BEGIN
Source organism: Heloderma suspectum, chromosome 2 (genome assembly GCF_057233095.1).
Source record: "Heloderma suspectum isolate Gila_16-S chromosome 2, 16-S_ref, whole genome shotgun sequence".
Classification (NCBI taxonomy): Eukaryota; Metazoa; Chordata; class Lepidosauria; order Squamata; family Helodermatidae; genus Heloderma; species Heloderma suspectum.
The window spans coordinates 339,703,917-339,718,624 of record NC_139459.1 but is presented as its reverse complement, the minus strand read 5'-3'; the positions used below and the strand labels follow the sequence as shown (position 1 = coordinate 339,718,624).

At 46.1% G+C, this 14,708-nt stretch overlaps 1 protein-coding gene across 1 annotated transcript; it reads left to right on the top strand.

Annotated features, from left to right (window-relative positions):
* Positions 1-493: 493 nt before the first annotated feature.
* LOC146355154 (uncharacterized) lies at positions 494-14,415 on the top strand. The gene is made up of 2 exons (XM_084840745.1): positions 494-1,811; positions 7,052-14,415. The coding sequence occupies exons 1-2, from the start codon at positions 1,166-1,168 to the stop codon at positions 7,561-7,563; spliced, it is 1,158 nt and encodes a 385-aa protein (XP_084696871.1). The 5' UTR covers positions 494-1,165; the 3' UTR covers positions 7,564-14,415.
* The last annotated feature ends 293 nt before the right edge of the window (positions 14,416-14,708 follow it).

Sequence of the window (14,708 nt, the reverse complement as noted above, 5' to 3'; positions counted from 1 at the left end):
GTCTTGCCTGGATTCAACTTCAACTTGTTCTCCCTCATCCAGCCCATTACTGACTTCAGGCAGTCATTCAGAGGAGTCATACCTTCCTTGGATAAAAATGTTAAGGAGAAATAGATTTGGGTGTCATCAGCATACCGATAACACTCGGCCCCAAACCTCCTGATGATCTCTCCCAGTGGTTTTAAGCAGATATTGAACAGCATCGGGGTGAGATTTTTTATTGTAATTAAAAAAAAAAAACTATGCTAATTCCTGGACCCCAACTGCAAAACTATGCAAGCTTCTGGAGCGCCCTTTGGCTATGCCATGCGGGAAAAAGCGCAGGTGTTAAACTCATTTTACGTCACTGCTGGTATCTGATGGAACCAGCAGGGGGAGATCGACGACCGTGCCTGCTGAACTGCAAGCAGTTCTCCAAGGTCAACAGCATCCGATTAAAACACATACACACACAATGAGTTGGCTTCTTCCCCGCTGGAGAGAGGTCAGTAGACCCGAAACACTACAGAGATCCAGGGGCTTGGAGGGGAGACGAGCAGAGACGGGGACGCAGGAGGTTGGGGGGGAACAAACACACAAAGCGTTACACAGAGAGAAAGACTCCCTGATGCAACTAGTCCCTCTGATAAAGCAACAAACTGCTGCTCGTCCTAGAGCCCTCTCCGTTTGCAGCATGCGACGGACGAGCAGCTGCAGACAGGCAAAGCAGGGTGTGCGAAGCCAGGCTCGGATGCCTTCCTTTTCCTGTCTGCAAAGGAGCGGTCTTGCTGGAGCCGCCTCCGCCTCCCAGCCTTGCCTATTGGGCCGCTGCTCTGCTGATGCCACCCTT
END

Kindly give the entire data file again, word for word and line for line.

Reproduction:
Source organism: Heloderma suspectum, chromosome 2 (genome assembly GCF_057233095.1).
Source record: "Heloderma suspectum isolate Gila_16-S chromosome 2, 16-S_ref, whole genome shotgun sequence".
Classification (NCBI taxonomy): Eukaryota; Metazoa; Chordata; class Lepidosauria; order Squamata; family Helodermatidae; genus Heloderma; species Heloderma suspectum.
The window spans coordinates 339,703,917-339,718,624 of record NC_139459.1 but is presented as its reverse complement, the minus strand read 5'-3'; the positions used below and the strand labels follow the sequence as shown (position 1 = coordinate 339,718,624).

At 46.1% G+C, this 14,708-nt stretch overlaps 1 protein-coding gene across 1 annotated transcript; it reads left to right on the top strand.

Annotated features, from left to right (window-relative positions):
* Positions 1-493: 493 nt before the first annotated feature.
* LOC146355154 (uncharacterized) lies at positions 494-14,415 on the top strand. The gene is made up of 2 exons (XM_084840745.1): positions 494-1,811; positions 7,052-14,415. The coding sequence occupies exons 1-2, from the start codon at positions 1,166-1,168 to the stop codon at positions 7,561-7,563; spliced, it is 1,158 nt and encodes a 385-aa protein (XP_084696871.1). The 5' UTR covers positions 494-1,165; the 3' UTR covers positions 7,564-14,415.
* The last annotated feature ends 293 nt before the right edge of the window (positions 14,416-14,708 follow it).

Sequence of the window (14,708 nt, the reverse complement as noted above, 5' to 3'; positions counted from 1 at the left end):
GTCTTGCCTGGATTCAACTTCAACTTGTTCTCCCTCATCCAGCCCATTACTGACTTCAGGCAGTCATTCAGAGGAGTCATACCTTCCTTGGATAAAAATGTTAAGGAGAAATAGATTTGGGTGTCATCAGCATACCGATAACACTCGGCCCCAAACCTCCTGATGATCTCTCCCAGTGGTTTTAAGCAGATATTGAACAGCATCGGGGTGAGATTTTTTATTGTAATTAAAAAAAAAAAACTATGCTAATTCCTGGACCCCAACTGCAAAACTATGCAAGCTTCTGGAGCGCCCTTTGGCTATGCCATGCGGGAAAAAGCGCAGGTGTTAAACTCATTTTACGTCACTGCTGGTATCTGATGGAACCAGCAGGGGGAGATCGACGACCGTGCCTGCTGAACTGCAAGCAGTTCTCCAAGGTCAACAGCATCCGATTAAAACACATACACACACAATGAGTTGGCTTCTTCCCCGCTGGAGAGAGGTCAGTAGACCCGAAACACTACAGAGATCCAGGGGCTTGGAGGGGAGACGAGCAGAGACGGGGACGCAGGAGGTTGGGGGGGAACAAACACACAAAGCGTTACACAGAGAGAAAGACTCCCTGATGCAACTAGTCCCTCTGATAAAGCAACAAACTGCTGCTCGTCCTAGAGCCCTCTCCGTTTGCAGCATGCGACGGACGAGCAGCTGCAGACAGGCAAAGCAGGGTGTGCGAAGCCAGGCTCGGATGCCTTCCTTTTCCTGTCTGCAAAGGAGCGGTCTTGCTGGAGCCGCCTCCGCCTCCCAGCCTTGCCTATTGGGCCGCTGCTCTGCTGATGCCACCCTT